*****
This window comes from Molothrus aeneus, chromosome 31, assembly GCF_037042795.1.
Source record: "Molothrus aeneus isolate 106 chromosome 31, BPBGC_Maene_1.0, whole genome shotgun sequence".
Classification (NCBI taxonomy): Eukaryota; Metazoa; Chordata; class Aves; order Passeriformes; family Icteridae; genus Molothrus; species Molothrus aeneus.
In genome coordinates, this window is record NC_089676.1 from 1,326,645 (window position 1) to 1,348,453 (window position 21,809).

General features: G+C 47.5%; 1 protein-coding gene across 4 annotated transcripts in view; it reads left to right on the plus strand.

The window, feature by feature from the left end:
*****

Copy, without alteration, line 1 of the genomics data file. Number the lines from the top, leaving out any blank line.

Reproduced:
This window comes from Molothrus aeneus, chromosome 31, assembly GCF_037042795.1.